Scabies, a skin disease, is on the rise among Rohingya refugees living in camps in Cox’s Bazar, Bangladesh. The number of people with scabies attending healthcare services run by Medecins Sans Frontieres (MSF) in Cox’s Bazar is the highest our teams have seen in three years.
Cases of skin diseases in 2021 were more than double those of 2019, with 73,000 people treated, and infections are continuing to climb in 2022.
Almost 90 per cent of all skin diseases treated at MSF’s Balukhali, Goyalmara, Jamtoli and Kutapalong facilities in Bangladesh have been for scabies over recent weeks. Around 80 per cent of patients treated have been children and adolescents under the age of 15.
Unprecedented rise in potentially deadly scabies
The spike has been so unprecedented that some of our facilities ran out of medication a few weeks ago or rationed what was in stock, only treating people who came with the most serious symptoms. This inability to treat all people with scabies also added to the spread of the infection in the community.
Scabies is a skin disease caused by a microscopic mite that burrows into the upper layer of the skin where it lives and lays its eggs. This causes intense, relentless itching, and a pimple-like rash in most people. Scabies usually affects children but if left untreated it can quickly spread to a whole family.
“My skin itches all day and I cannot sleep, I can hardly eat … when the skin breaks, I bleed,” said one of a group of women, all with scabies, in a shelter in Hakimpara camp.
As well as being intensely uncomfortable, scratching can cause breaks in the skin and a small wound can easily get infected. Untreated superinfections, like sepsis, can be fatal and need specialised follow up.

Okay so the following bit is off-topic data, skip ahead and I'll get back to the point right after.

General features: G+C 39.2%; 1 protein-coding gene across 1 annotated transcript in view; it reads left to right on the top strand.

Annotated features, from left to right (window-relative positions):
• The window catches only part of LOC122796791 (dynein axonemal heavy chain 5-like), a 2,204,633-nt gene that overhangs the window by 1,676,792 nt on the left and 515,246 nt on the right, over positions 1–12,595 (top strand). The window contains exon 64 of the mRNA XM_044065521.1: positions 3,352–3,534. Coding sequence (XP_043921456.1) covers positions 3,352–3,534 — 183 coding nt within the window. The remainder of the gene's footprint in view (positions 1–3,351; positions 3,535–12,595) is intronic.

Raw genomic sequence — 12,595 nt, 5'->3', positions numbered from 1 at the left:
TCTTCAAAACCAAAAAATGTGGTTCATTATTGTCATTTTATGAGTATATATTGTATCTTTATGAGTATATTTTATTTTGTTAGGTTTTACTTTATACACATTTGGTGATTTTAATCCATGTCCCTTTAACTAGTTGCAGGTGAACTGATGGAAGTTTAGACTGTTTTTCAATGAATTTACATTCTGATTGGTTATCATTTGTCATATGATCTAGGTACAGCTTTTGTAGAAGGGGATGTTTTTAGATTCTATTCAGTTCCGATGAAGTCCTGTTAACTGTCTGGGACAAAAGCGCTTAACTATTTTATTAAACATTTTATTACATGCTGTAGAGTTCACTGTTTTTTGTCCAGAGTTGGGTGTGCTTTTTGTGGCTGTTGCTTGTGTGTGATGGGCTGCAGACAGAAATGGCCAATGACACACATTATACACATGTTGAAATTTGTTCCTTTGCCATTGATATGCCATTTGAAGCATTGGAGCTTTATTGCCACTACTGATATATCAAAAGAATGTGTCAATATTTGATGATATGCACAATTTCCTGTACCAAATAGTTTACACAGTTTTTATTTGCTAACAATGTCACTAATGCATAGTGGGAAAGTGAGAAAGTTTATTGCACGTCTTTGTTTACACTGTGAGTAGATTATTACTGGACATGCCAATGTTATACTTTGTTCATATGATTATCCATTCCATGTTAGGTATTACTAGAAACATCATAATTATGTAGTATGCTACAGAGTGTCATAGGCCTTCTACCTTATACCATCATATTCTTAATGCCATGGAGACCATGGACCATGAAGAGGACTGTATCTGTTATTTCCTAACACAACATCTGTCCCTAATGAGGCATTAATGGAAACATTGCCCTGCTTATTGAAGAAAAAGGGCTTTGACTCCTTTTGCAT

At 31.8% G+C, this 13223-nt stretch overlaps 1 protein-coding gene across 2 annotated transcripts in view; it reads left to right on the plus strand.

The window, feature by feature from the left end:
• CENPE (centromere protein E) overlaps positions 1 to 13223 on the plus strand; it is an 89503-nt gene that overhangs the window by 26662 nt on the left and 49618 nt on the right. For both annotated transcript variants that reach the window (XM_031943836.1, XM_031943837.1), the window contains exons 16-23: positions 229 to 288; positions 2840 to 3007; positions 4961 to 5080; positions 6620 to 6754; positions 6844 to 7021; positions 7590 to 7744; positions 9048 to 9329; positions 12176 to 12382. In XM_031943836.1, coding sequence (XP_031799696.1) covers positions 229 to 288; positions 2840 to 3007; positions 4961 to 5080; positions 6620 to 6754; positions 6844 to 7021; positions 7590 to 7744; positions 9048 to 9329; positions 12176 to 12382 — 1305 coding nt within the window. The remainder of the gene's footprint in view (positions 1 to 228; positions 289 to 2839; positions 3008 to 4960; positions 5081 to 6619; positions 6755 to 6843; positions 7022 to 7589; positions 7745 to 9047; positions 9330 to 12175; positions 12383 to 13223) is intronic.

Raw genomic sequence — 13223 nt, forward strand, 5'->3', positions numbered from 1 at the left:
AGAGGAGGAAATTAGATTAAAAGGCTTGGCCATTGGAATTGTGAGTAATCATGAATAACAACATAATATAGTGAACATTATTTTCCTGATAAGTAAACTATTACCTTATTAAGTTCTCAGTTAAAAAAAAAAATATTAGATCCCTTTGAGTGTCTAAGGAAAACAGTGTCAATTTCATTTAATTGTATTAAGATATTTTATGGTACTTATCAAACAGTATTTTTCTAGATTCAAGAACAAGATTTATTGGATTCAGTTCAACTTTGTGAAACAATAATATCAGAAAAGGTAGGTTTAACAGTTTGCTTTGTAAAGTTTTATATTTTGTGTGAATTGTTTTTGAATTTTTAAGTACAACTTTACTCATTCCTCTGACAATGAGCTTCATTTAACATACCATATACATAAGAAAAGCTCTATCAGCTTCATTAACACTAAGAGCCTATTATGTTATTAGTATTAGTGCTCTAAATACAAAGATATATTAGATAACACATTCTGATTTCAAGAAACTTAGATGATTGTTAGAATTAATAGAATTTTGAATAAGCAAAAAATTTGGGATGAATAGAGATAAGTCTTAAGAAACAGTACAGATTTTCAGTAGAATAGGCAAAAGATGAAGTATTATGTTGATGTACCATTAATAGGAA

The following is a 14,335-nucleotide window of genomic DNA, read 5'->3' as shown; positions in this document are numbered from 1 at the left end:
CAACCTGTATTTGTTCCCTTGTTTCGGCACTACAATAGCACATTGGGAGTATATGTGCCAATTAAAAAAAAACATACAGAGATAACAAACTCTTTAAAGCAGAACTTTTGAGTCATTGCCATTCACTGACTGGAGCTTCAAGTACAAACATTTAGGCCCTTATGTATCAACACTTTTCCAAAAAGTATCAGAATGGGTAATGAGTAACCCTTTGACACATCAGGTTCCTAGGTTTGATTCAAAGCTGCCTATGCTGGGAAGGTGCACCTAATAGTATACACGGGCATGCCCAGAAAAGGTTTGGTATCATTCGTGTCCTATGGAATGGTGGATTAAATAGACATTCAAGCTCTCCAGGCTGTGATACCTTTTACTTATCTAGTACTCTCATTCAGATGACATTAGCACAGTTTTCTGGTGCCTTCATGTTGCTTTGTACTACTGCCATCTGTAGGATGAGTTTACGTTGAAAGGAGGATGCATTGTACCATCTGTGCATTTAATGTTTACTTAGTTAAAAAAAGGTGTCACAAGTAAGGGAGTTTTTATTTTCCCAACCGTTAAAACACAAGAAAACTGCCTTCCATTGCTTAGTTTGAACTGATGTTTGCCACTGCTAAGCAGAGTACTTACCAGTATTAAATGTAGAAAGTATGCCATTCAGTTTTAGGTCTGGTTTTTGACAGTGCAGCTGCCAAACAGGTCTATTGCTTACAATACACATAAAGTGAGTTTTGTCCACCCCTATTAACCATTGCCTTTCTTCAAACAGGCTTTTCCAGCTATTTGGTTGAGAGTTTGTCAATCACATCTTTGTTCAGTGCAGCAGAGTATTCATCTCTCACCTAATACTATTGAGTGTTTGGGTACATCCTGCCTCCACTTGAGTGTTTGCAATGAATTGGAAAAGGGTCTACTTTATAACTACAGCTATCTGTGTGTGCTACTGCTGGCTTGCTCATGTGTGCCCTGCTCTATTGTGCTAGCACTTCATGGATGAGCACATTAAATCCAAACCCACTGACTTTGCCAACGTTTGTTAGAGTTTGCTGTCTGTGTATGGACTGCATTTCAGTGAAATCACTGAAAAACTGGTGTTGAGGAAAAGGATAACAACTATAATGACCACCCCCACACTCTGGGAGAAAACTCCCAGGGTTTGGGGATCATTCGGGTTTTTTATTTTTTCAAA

Poor living conditions to blame for rise in cases
The sharp increase in scabies cases is directly linked to the living conditions in the camp, where people share small, cramped spaces and have inadequate access to water for washing clothes, bedding and themselves. Once one person gets a highly contagious infection it can quickly spread, and reinfection is also very likely.
Eradicating scabies in the densely populated Rohingya refugee camps is a challenge. The disease has a huge impact on people’s quality of life in already arduous conditions.
“The baby would wake between 8 or 10 times in the night and was crying all the time,” said Mohammed Salim, father of a 13-month-old boy. “Just before we took him for treatment, you couldn’t pick him up without using a cloth to protect the skin.”
People are given a quota of soap that they use for washing clothes and bedding, kitchen utensils, and themselves. As scabies spreads through prolonged skin-to-skin contact or sharing bedding, for example, where skin cells are present, washing should be more frequent.
However, this can be an issue, especially for women. Showers are in communal areas and many women do not feel safe, especially after dark, because of insecurity in the camps.
“The water [source] is far, and there are set times,” one Rohingya woman explained. “I would like to bathe every day, but I bathe every two or three days because the showers are outside the house, which makes me uncomfortable.”